A cinematic and cultural feast showcasing the best full-length and short films from New Zealand will run from February 23 to 28 at the Shang Cineplex in Shangri-La Plaza Mall.

The lineup includes full length films, a documentary as well as a program of short films.

The short films are: "Coffee and Allah", a story of a young Muslim woman who overcomes relocation by connecting with people through her faith, love for coffee, and badminton. "Noise Control", an animated feature about a rooster who pays the price for keeping his neighbors awake. "Tama Tu" which shows soldiers trying to distract themselves from the reminders of war surrounding them. "Take 3" features three Asian actresses who find themselves playing uncomfortable and stereotypical Asian roles.

Admission is free.

Seats are on a first-come, first-served basis.

Saturday, February 18, 2012


Joseph Gordon-Levitt, Seth Rogen, Anna Kendrick
Bryce Dallas Howard, Anjelica Huston

"It takes a pair to beat the Odds"

Adam Lerner (Joseph Gordon Levitt), a radio producer is only 27 years old when he is diagnosed with a rare form of cancer. But instead of going crazy by embarking on things on his bucket list (in fact, I believe he doesn't even have one), he remains calm and collected throughout his ordeal. But naturally he is quite distraught.

Adam who is pretty much a loner does have a support group albeit they are a select few. His irresponsibly wacky but very loyal friend named Kyle is played by comedian Seth Rogen. Kyle is the exact opposite of Adam that you can't help but wonder how they became friends in the first place.

His indifferent girlfriend Rachel (Bryce Dallas Howard) bails out on him but in all fairness to her, Adam did give her a chance to back out but she out of pity stayed on until it was evident enough, she couldn't handle it.

His father who is battling Alzheimer's often doesn't know who he is. While his mother (the superb Anjelica Huston) wants to take care of him but Adam (like most guys) fends her off. But it is more out of concern since she has enough on her plate dealing with a husband facing dementia.

In the midst of his battle with the big C, he finds romance in the most unexpected places with his hospital assigned newly minted therapist Katherine (Anna Kendrick). Her inexperience in her chosen field is quite endearing as it brings about a certain gentleness without crossing the fine line of propriety that exists between a doctor and a patient.

Gordon-Levitt is perfect for the role as he turns depression and despair into comedy of the edgiest kind, while making his character all the more sympathetic for his occasional outbursts of anger and aggression.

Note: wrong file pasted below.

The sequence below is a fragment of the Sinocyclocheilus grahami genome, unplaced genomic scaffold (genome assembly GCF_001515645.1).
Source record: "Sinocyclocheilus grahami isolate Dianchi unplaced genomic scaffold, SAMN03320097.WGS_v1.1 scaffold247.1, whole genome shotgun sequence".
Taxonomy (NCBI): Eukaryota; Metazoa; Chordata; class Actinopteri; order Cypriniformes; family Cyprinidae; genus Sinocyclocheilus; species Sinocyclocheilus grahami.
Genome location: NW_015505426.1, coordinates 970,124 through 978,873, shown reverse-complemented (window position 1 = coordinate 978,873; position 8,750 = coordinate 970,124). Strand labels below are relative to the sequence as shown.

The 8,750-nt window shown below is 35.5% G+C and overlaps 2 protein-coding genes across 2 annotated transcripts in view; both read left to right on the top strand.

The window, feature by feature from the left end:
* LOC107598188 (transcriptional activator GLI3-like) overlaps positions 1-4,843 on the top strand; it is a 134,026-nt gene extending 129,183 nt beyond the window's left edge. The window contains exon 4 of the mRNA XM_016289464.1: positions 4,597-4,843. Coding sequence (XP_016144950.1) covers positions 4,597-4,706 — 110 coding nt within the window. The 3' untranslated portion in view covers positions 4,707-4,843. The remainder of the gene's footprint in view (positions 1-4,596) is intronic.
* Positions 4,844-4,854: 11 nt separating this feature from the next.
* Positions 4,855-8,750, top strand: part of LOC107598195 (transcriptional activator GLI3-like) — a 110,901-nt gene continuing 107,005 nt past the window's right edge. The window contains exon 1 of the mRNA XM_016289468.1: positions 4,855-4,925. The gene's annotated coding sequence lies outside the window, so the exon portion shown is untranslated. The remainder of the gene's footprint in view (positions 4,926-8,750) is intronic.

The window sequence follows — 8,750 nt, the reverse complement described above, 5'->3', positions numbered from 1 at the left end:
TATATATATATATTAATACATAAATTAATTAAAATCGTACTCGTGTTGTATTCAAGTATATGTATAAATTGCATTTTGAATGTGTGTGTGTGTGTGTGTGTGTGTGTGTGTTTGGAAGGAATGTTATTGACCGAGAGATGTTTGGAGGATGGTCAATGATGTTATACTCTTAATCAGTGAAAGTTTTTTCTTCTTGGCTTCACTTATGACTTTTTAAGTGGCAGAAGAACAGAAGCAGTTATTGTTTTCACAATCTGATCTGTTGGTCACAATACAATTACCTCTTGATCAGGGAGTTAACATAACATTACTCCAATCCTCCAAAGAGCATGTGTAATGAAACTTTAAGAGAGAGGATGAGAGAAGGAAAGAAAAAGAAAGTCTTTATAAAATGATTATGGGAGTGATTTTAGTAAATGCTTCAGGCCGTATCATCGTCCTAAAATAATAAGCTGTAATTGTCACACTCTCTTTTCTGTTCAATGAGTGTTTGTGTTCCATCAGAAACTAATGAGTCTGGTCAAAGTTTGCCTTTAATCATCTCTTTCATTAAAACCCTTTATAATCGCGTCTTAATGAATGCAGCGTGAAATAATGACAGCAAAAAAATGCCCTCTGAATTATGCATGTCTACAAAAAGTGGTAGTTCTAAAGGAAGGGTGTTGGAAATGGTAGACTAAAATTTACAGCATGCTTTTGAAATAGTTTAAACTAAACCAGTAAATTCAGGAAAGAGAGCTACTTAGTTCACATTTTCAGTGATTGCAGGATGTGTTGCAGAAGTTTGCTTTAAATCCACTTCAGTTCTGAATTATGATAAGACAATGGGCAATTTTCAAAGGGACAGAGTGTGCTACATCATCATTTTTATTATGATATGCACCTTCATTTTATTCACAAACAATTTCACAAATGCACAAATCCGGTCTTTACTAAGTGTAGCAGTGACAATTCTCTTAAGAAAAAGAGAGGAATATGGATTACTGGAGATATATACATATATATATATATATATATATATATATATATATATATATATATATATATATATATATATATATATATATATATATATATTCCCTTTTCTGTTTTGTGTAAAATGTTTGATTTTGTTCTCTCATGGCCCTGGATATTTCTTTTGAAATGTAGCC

There are several points in the movie when you expect the story to turn into a sappy tearjerker but fortunately "50/50" pulls back, and sides with unvarnished truth.

This gem of a movie works entirely due to the way it handles death. As seen through the sparkling eyes of Adam, death is not to be feared but neither is it something to brush off, flippantly.

A movie handled with this kind of care is a rare gift as it refuses to hide from pain or bow to it, it will certainly get to you and pull at your heartstrings.

Friday, February 10, 2012


Helen Mirren, Tom Wilkinson, Ciaran Hinds
Jessica Chastain, Sam Worthington, Marton Csokas
Jesper Christensen

"Every Secret comes with a Price"

I've always had an affinity with spy thrillers more so than with romantic comedies/chick flicks. But I do indulge in a few predictable rom-com, every now and then. The intriguing plot of "The Debt" truly piqued my interest. And I'm glad to say, I wasn't disappointed.

The story unfolds in 1997, at a launch party for journalist Sarah Gold’s book about the exploits of a trio of Israeli Mossad agents. In 1966, they infiltrated East Berlin to abduct a certain Dieter Vogel (Jesper Christensen), a gynecologist. But during World War II, he was notoriously known as the "Surgeon of Birkenau", a doctor who experimented on Jewish children in the concentration camps. Two of the Mossad agents were Rachel Singer and Stephan Gold, the author's parents. The esteemed pair (now divorced) are widely acclaimed in Israel for their "successful" mission in the 60s.

Flitting between present Israel and East Berlin in the 60s, the narrative is told through flashbacks with younger actors portraying the 3 Mossad agents. We witness what truly unfolded during their dangerous mission through well coordinated action filled scenes with tension brewing at every turn. As well as the consequent toll it took on their lives when the secret they swore to uphold threatens to ruin not only their reputation but also shake the very core of the spy agency they belong(ed) to.

This remake of the 2007 Israeli film of the same title is directed by British director John Madden with an excellent cast of talented actors who draw out the calculated nuances of their characters with much precision.

Jessica Chastain turns in a searing performance as young Rachel, infusing her with aching vulnerability. Csokas brings a visceral life to Stephan's burning ambition, while Worthington embodies the tightly wound repression that fuels David.

Special mention goes to the chilling performance by Jesper Christensen as Vogel. What makes him so fearsome is the way he tries to "seduce" the young Mossad agents — for them to recognize him as being as much a human as they are, to see the very flaws they despise in him reflected in themselves. He was really very creepy.

Unfortunately, Helen Mirren, Tom Wilkinson and Ciaran Hinds, as the older agents came across as being too British, in my opinion. But they still acted quite well, no doubt about that!

In conclusion, I'd say a series of tightly coiled and excellently choreographed action sequences provided much depth to this highly suspenseful espionage thriller with a commendable cast. It's worth watching.